A Parade of Pets

The True-Life Adventures of a Senior Newspaper Publisher
January 1, 2023 at 4:13 p.m.
Rainie the yowling cat
Rainie the yowling cat

...by Michelle Roedell, Editor, Northwest Prime Time

Last month’s post outlined a few perils of running a business from home, which we’ve done since the beginning. Despite any pitfalls, we enjoy the pleasure of a zero commute, plus being surrounded by furry and feathery friends while we work.  

Pets and professionalism don’t always mix, but that’s okay with us.

When we first started publishing the paper back in 2000, our pets numbered within the “normal” range: one dog, two cats and two cockatiels: Beakman and Pete.

Over time, this colorful cast of characters grew.

We became known far and wide as soft touches who opened our home to animals in need. Friends, family or even vague acquaintances would “temporarily” drop off their pets for various reasons, never to pick them up again. Then word got out amongst the neighborhood animals that ours was the place to go for food, warmth and other creature comforts. Strays tended to show up on our doorstep.

Several of our pets and fosters were featured in the pages of Northwest Prime Time or became connected to work in other ways. Callers to the workplace, for example, might hear the charming, cheerful chirps of cockatiels in the background. Not so charming when those soft chirps unexpectedly morphed into rowdy “catcalls” or even a whistling rendition of the theme to The Andy Griffith Show. If I was on the phone, I was also on alert for the times when Beakman, the yellowy-white one with his bright orange cheeks, would cock his head to regard me with a certain sleepy-eyed look that meant he was about ready to hop on my shoulder, lean over, press his beak to my lips and joyfully erupt in a volley of loud smacks.

(left to right) Pete & Beakman

 

In so many ways, our pets were part of the experience of producing the paper, and not only by showing up in print. One time in particular comes to mind.

For many years, Northwest Prime Time featured “Northwest Notables” on our cover. The opportunity to interview folks is such a privilege and I take the job seriously, whether I have bird feathers in my hair or not. Just to clarify, I conduct interviews by phone, so no one knows if I have feathers in my hair. Or not.

There have been many memorable interviews over the years, but none more enjoyable than the time I talked with the warm and wonderful Connie Thompson for our October 2012 cover article.

Connie Thompson is the award-winning news veteran who spent 46 years with KOMO 4 and was well-known as a consumer advocate. During the interview, one of our rescue cats inserted herself into the experience.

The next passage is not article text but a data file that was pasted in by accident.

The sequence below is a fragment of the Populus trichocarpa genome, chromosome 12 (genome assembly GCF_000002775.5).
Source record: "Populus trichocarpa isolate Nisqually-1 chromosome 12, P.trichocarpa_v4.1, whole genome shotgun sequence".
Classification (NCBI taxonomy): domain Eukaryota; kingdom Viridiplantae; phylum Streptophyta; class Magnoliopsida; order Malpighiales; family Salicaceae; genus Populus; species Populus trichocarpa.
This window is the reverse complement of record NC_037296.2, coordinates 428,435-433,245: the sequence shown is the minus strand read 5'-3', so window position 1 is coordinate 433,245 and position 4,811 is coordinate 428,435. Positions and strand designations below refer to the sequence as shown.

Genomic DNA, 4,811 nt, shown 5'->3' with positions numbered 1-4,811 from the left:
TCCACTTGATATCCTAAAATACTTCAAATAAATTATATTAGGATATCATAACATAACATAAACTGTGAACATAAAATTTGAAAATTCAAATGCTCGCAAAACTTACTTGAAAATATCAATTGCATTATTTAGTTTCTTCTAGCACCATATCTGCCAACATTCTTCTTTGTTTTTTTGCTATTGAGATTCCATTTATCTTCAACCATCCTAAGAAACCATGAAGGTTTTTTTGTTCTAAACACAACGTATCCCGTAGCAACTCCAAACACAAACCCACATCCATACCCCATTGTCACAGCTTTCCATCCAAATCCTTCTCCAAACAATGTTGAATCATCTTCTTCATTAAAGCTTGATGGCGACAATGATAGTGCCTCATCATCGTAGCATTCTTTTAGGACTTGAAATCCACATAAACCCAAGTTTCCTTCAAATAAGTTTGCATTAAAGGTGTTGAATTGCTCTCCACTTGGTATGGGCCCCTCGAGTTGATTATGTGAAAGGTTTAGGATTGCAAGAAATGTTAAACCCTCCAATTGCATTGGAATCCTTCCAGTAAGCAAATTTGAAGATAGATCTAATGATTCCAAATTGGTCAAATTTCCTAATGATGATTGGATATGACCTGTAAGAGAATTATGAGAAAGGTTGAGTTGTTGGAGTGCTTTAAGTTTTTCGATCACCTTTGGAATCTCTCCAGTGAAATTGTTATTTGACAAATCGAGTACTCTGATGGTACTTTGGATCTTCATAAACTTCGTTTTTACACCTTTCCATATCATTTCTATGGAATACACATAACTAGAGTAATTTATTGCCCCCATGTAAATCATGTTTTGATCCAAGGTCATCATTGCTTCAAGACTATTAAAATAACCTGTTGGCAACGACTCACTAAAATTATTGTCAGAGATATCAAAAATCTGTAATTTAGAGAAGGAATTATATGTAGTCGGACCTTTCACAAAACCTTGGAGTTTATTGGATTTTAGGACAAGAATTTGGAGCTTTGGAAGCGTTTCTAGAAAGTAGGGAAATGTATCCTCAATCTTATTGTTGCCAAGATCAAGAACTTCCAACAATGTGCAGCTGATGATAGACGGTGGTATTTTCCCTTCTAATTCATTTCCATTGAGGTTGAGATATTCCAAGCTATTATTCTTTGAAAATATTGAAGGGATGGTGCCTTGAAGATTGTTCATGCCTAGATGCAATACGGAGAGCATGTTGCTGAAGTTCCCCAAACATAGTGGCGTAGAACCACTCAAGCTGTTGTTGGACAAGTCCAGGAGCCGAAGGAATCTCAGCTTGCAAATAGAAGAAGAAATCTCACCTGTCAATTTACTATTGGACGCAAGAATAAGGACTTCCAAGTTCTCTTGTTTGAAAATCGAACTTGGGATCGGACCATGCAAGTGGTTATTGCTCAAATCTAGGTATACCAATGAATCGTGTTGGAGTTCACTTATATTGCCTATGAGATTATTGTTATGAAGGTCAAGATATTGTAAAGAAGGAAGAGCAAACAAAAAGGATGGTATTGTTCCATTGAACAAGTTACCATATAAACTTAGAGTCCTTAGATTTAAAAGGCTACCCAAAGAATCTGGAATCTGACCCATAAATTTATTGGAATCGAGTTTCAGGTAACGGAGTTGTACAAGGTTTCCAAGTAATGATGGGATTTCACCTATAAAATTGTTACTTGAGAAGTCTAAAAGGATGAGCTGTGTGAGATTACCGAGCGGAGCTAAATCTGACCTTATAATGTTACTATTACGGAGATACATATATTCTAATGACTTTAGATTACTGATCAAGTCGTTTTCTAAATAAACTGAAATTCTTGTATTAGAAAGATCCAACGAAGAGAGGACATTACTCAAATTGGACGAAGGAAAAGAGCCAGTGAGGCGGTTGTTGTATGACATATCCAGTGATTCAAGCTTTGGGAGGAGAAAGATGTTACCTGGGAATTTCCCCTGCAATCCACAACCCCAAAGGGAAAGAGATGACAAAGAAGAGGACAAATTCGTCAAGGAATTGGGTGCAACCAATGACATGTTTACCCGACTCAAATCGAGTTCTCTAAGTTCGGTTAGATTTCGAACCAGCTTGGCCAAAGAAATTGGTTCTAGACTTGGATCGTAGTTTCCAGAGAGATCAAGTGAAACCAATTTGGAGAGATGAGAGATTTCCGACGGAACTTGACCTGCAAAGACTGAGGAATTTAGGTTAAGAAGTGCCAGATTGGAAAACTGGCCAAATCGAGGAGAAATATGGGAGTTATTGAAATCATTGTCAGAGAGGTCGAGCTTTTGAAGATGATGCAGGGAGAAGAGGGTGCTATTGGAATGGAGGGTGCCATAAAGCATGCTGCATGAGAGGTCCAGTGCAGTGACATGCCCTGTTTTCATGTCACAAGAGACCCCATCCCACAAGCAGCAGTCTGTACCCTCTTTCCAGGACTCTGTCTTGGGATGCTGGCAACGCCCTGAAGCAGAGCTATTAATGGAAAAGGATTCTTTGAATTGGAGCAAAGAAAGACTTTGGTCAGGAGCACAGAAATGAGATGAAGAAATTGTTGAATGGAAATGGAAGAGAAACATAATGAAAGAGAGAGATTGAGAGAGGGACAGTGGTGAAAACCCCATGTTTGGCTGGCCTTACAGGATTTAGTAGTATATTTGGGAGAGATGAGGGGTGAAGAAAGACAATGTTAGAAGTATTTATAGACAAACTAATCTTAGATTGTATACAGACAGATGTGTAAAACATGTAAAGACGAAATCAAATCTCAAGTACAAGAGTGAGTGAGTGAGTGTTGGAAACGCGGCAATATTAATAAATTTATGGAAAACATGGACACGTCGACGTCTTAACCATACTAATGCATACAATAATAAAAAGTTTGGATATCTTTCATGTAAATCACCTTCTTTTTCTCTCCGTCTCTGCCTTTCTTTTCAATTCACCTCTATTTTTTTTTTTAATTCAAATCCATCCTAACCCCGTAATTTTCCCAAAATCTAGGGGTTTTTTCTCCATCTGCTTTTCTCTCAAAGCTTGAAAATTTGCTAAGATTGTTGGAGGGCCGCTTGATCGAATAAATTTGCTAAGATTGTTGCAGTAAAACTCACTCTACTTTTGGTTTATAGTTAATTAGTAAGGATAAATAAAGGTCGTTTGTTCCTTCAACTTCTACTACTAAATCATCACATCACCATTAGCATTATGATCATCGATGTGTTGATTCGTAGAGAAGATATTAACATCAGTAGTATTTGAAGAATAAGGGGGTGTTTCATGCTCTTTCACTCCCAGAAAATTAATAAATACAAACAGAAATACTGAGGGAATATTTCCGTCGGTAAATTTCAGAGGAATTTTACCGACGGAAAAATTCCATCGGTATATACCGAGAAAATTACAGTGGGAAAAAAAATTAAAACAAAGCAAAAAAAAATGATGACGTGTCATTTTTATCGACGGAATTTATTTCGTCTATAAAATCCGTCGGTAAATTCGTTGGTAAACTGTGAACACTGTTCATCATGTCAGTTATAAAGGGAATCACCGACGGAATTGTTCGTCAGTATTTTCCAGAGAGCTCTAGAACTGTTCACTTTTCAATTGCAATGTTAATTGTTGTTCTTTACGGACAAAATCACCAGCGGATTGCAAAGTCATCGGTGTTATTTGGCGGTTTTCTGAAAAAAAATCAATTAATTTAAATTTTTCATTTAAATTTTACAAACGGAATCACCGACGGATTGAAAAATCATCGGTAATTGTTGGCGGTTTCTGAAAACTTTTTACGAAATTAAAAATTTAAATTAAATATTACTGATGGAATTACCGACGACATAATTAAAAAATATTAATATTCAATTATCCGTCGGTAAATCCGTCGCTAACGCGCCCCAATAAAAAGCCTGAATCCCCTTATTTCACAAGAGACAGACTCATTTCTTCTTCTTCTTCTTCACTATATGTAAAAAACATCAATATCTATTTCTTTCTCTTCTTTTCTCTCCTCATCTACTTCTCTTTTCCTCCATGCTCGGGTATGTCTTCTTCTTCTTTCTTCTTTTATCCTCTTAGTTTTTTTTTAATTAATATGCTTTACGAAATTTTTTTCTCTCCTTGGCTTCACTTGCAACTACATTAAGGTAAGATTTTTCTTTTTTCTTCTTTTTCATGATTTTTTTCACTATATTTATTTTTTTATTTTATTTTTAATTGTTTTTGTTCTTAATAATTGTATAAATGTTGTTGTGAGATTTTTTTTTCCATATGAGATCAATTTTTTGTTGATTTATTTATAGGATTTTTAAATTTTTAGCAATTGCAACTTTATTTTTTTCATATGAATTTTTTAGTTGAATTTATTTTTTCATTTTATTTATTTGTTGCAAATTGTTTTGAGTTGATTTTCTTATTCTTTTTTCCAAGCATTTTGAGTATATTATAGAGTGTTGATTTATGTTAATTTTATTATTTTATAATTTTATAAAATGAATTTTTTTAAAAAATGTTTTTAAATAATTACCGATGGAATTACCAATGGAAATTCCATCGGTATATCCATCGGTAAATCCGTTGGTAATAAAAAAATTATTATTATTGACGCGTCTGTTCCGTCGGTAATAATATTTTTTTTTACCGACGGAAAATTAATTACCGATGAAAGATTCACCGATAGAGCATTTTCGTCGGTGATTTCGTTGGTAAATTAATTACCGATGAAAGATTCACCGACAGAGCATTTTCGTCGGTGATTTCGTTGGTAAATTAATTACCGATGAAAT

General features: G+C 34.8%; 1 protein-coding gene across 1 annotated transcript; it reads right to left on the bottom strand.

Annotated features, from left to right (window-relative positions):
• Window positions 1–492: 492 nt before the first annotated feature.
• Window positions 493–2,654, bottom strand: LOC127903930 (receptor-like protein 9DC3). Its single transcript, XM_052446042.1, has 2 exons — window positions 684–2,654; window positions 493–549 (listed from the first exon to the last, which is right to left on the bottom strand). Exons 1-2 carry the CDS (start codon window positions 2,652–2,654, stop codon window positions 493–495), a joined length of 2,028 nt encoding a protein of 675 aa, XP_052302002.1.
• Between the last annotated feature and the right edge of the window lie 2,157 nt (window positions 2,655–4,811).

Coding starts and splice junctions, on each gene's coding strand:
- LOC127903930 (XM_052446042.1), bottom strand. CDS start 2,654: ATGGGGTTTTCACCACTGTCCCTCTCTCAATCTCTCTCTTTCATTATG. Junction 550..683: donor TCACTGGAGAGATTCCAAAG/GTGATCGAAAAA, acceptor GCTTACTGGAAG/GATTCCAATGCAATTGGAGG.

Rainie was a scrawny, gray tabby, an elderly gal who was at least 13 years old when we took her in. She was so skinny that we dressed her in a pink sweater to keep her warm. By the time she was 17, we realized that Rainie had become mostly blind and completely deaf. She seemed to get along just fine, but she started yowling while she walked. It was an ear-splitting call, remarkable for such a tiny little thing. The vet told us that he didn’t know why, but deaf cats often yowl. He said that that Rainie was in good health for her age and advised us not to worry.

If I wasn’t in my usual spot on the couch where I worked on my trusty laptop, Rainie tended to wander the house to find me. When it came time to interview Connie Thompson, Rainie was sound asleep, and I snuck off to a remote corner of the house—a quiet spot and excellent place to conduct interviews. In those days I used an old-fashioned corded landline because it offered reliable, crystal-clear sound.

Halfway through the interview with the delightful Connie Thompson, I heard Rainie wake up downstairs. Uh oh. While I was talking with Connie, I could hear Rainie on the move, yowling in the distance. As the interview progressed, so did Rainie. I kept hoping she would venture through other parts of the house instead of upstairs, at least until Connie and I were done. But then I heard Rainie on the stairs. She made it to the top. She was on the landing. She was walking down the hallway. She was nearly in the room, her head pointed toward the corner where I was tethered to the wall by the antiquated landline.

I was about ready to interrupt the interview to scoop up Rainie and settle her down, but Connie beat me to the punch. She asked, her voice rich with concern, “Is that a baby crying?” I had to apologize and explain that it was not a baby, but a tiny, ancient, deaf cat who yowled while she walked. Connie replied, “Poor thing. I wonder if she is echolocating.”

Aha!

Echolocation is a technique used by bats and other animals who emit sound and navigate by the echoes that bounce back at them. Some scientists theorize that deaf cats yowl because their sensitive whiskers can pick up sound vibrations and yowling helps them get around. Thanks for clearing up that mystery, Connie.

The warm and wonderful Connie Thompson

 

Connie retired eight years after our interview having spent 46 years with KOMO News. You can read my article about Connie Thompson here. While Rainie is not mentioned, her spirit remains somewhere around the edges.

As I’m writing this blog post, a pup is curled up on one side, a cat on the other. So goes the way of life at Northwest Prime Time.

Bijou the pup and Miso the kitty are usually curled up beside me as I work

 

In case you missed them, you can catch up on past blog posts with the links below:


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